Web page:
Coutts Lindsay 2nd Baronet Trotter of Westville 1824 - 1913
October 23, 2009
(http://sueyounghistories.com/wp-content/uploads/2009/10/Coutts-Lindsay.jpg)Sir Coutts Lindsay 2nd Baronet **Trotter of Westville** 1824 - 1913 was a British artist and watercolourist. Coutts Lindsay and his wife Blanche founded the Grosvenor Gallery in 1877,
The Lindsays were friends of Robert Browning, Dante Gabriel Rossetti and his circle, Lawrence Alma Tadema and his famous homeopathic Epps Family, and Coutts Lindsay was the son in law of Nathan Meyer Rothschild,
In 1839 he succeeded by special remainder to his maternal grandfather Sir Coutts Trotter’s baronetcy (which became extinct on Lindsay’s own death).
He then entered the army, commanding the 1st Regiment of the Italian Legion during the Crimean War before retiring from military life to devote himself to art.
From 1862 to 1874 he exhibited many pictures, including various successful portraits. His studio at 4-5 Cromwell Place was also used by Archibald Stuart Wortley.
Coutts Lindsay and his first wife founded the Grosvenor Gallery in 1877 as an alternative to the Royal Academy. It was devoted to exhibiting works by the Pre-Raphaelites (then held to be too stylistically advanced for the Royal Academy) and becoming the focus of the Aesthetic Movement from then until its closure in 1890.
However, the gallery declined after Lindsay separated from his first wife, and it closed in 1890.
In the 30 years before her death Blanche then lived in London and Venice, gathering a circle of friends including Lawrence Alma Tadema, George Frederick Watts and Robert Browning, and collecting a number of fine paintings (some of which she left to the National Gallery. Blanche also published several volumes of poetry, including From a Venetian Balcony (1903) and Poems of Love and Death (1907).
Coutts Lindsay first married in 1864 to the distinguished artist and poet Caroline Blanche Elizabeth Fitzroy (died 10 August 1912, London), daughter of the Rt. Hon. Henry Fitzroy by his wife Hannah Mayer de Rothschild (daughter of Nathan Meyer Rothschild).
Sir Coutts Lindsay, 2nd Bt. was born on 2 February 1824. He was the son of Lt.-Gen. Sir James Lindsay and Anne Trotter. He married, firstly, Caroline Blanche Elizabeth Fitzroy, daughter of Rt. Hon. Henry FitzRoy and Hannah Mayer Rothschild, on 30 June 1864.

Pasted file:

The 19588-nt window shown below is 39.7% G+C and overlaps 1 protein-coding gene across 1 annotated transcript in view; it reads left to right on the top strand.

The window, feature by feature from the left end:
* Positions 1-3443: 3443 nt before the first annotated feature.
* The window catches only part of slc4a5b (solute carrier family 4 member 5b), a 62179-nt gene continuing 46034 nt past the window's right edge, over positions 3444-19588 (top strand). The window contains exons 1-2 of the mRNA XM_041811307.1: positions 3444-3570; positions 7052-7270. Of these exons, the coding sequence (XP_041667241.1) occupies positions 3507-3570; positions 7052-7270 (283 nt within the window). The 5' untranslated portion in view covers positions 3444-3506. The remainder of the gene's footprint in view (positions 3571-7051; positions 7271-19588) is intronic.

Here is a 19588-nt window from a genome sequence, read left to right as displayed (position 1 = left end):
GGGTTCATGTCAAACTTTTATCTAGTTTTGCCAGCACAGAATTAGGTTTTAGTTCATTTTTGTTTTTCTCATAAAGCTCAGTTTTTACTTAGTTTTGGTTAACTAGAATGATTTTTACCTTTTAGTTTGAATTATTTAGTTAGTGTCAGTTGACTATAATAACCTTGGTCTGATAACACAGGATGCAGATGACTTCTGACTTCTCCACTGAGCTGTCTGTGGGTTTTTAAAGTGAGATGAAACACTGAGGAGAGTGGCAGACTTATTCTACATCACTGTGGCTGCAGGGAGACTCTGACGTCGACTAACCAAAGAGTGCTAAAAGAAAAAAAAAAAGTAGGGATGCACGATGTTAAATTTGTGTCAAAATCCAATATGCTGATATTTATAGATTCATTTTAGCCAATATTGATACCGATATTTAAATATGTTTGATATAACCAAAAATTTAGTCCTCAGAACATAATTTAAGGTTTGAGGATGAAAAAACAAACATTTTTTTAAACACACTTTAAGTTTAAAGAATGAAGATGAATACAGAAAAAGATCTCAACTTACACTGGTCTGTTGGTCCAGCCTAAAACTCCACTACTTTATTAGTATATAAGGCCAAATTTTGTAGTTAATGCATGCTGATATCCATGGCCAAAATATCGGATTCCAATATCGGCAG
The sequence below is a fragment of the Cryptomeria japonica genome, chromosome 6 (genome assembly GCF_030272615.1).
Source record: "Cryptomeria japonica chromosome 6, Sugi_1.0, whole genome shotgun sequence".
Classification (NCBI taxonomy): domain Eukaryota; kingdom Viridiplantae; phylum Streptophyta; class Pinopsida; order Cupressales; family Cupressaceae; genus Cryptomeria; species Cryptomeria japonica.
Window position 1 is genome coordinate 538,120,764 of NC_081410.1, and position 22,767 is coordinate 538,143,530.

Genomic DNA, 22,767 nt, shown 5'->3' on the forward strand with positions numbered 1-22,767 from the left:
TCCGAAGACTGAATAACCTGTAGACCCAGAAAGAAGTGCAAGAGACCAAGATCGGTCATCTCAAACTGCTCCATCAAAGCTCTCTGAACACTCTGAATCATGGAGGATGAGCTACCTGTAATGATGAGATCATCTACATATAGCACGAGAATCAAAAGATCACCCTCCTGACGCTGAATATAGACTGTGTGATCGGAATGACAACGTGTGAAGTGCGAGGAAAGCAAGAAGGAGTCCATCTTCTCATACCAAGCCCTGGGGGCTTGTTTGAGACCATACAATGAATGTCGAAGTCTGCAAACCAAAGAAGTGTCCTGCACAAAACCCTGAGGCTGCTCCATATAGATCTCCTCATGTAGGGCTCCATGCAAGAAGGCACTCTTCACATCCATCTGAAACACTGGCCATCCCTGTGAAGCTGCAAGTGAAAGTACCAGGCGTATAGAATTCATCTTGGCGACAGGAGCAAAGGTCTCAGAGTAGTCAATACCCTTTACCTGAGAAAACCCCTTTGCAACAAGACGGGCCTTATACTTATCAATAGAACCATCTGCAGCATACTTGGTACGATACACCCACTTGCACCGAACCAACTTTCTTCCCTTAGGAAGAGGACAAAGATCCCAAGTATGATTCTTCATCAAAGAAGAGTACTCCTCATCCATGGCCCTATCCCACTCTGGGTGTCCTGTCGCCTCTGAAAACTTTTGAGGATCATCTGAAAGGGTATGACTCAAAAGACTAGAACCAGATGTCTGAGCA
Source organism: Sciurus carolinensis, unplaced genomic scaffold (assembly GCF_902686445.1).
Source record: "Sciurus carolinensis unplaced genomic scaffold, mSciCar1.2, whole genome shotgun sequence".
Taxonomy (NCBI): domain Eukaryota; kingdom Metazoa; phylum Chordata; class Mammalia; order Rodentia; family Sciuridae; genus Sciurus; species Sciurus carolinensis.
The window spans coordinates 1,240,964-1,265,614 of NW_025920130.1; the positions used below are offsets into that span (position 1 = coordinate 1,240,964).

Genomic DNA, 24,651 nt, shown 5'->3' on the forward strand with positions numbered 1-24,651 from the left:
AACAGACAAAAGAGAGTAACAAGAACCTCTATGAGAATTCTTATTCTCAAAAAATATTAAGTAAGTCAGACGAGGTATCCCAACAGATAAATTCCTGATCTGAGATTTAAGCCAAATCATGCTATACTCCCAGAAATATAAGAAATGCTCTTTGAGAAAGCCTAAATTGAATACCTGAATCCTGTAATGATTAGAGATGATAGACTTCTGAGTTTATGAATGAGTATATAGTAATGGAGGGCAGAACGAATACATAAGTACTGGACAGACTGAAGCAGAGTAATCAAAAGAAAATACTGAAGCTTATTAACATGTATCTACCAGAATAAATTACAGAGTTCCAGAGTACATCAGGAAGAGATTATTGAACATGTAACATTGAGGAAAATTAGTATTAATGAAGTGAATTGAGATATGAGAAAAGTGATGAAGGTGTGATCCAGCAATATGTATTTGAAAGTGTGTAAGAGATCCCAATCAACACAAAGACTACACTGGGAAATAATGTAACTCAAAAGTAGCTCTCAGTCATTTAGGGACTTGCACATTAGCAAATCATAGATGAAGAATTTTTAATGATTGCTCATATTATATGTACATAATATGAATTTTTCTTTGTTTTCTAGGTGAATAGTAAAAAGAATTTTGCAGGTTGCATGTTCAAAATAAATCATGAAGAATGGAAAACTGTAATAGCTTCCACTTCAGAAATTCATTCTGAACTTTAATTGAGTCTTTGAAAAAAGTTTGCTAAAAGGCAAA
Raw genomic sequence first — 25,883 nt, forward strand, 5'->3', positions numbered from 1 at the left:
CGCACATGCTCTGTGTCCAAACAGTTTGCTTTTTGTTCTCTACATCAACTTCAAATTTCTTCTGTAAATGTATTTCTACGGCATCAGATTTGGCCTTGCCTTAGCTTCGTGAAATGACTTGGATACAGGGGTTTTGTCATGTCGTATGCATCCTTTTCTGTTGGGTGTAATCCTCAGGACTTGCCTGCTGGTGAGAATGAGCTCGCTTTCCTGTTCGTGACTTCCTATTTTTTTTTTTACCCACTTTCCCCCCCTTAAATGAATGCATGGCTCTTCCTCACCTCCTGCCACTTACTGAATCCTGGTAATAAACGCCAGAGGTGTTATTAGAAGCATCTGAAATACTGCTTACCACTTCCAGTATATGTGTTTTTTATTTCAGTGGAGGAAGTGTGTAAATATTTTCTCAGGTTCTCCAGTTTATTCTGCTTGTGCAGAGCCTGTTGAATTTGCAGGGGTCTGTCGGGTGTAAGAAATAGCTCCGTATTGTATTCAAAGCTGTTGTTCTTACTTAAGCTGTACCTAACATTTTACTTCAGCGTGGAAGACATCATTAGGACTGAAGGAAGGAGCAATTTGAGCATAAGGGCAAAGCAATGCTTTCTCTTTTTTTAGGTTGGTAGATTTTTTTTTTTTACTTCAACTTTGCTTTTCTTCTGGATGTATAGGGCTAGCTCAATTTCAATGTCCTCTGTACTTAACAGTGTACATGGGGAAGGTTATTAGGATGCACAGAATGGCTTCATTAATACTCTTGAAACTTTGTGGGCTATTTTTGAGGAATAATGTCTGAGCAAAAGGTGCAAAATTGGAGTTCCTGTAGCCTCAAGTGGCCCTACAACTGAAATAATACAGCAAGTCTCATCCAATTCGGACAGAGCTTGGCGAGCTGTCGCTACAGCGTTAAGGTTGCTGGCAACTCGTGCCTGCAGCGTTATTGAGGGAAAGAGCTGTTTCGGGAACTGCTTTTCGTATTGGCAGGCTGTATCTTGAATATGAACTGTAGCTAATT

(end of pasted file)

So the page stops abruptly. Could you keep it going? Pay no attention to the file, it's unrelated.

He married, secondly, Kate Harriet Burfield, daughter of William Burfield, on 10 August 1912.
He died on 7 May 1913 at age 89.
Sir Coutts Lindsay, 2nd Bt. succeeded to the title of 2nd Baronet Trotter of Westville, Lincolnshire on 1 September 1837, under the special remainder of this title to his mother.
He gained the rank of Captain in the service of the Grenadier Guards. He was commander of the 1st Regiment, Italian Legion in 1854. He fought in the Crimean War. He held the office of Deputy Lieutenant (D.L.) of Fifeshire.
He held the office of Justice of the Peace (J.P.) for Fifeshire. He was Lieutenant Colonel of the Fife Volunteers between 1864 and 1884.
Children of Sir Coutts Lindsay, 2nd Bt. and Caroline Blanche Elizabeth Fitzroy, Harriet Euphemia Susan Lindsay 1865- 1946, Anne Helen Lindsay 1868- 1955.
The Grosvenor Gallery, on New Bond street, London, is the youngest institution of its kind in Great Britain, but by no means the least important. lt was opened to the public for the first time in 1877.
Its exhibitions are made up of the works of living painters and sculptors who are invited by Sir Coutts Lindsay to contribute upon these occasions. The pictures are not placed closely together, as is of necessity the rule in ordinary galleries, but a space of at least one foot is allowed on every side of each work, and all are hung in the light and position best suited to them.
The consequence is that each work appears to the best advantage, and the whole has the elfect of a private salon, richly and harmoniously furnished, in which is a superb collection of the works of the modern masters.
The director of the Grosvenor Gallery claims that it is not intended to rival the Royal Academy, and the works of many Academicians are seen upon its walls; but in it, nevertheless, are conspicuous the paintings of what is known as the Romantic School, with which the Council of the Academy does not seem to be in sympathy, and which in many instances were not seen by the general public until the opening of the Grosvenor Gallery.
Among the better known of the contributors to these exhibitions have been, John Everett Millais, Francis Grant, Frederick Leighton, George D Leslie, George Henry Boughton, Edward Burne Jones, Lawrence Alma Tadema, John Roddam Spencer Stanhope, Walter Crane, Albert Joseph Moore, James Whistler, Ferdinand Heilbuth, James Tissot, Marie Spartali Stillman, and Louise Jopling.
The gallery is open during the London season, and annually receives the attention it merits. The building it occupies was erected under the personal supervision of Sir Coutts Lindsay, by whom it is owned. It is artistic and commodious; it has two large galleries for oil paintings, a smaller room for watercolors, and a gallery for sculpture, all admirably designed for the purposes for which they are intended.